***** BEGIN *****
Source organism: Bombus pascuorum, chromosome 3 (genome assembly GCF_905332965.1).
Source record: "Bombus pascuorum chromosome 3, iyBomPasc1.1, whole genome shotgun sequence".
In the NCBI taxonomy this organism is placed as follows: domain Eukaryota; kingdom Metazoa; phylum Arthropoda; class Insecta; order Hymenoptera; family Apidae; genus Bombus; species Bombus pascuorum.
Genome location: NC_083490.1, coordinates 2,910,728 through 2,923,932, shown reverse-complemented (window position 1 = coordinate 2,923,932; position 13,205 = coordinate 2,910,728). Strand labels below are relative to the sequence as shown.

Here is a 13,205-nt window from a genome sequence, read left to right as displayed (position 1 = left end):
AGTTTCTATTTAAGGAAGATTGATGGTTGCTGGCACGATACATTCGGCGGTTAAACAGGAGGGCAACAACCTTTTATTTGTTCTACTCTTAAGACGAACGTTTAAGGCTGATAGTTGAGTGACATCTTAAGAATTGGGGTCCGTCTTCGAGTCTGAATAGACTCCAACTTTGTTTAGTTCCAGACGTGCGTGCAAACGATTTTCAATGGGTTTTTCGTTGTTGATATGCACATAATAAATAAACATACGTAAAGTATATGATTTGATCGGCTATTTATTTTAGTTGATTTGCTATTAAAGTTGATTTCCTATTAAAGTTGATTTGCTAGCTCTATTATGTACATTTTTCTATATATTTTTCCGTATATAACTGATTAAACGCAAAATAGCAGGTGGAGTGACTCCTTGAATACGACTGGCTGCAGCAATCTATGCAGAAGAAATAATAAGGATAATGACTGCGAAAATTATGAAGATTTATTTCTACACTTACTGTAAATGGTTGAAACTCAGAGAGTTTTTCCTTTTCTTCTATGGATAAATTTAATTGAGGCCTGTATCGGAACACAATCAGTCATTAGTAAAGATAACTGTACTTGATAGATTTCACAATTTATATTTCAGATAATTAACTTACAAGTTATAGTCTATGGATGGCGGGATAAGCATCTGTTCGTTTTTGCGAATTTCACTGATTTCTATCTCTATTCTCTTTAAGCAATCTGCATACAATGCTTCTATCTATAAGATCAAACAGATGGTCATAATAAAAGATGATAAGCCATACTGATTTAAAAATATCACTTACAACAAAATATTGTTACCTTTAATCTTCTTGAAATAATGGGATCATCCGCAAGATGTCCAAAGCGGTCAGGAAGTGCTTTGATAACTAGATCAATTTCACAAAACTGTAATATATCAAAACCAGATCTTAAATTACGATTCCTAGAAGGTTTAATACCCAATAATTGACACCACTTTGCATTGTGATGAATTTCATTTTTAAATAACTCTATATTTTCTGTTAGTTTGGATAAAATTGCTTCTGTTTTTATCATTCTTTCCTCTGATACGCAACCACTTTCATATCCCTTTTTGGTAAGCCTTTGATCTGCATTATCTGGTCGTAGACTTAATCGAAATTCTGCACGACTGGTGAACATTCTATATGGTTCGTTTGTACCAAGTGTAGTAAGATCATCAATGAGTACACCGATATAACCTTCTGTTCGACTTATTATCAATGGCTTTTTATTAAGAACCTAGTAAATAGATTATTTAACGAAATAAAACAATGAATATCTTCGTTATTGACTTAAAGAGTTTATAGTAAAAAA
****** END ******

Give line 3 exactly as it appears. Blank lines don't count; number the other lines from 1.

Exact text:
In the NCBI taxonomy this organism is placed as follows: domain Eukaryota; kingdom Metazoa; phylum Arthropoda; class Insecta; order Hymenoptera; family Apidae; genus Bombus; species Bombus pascuorum.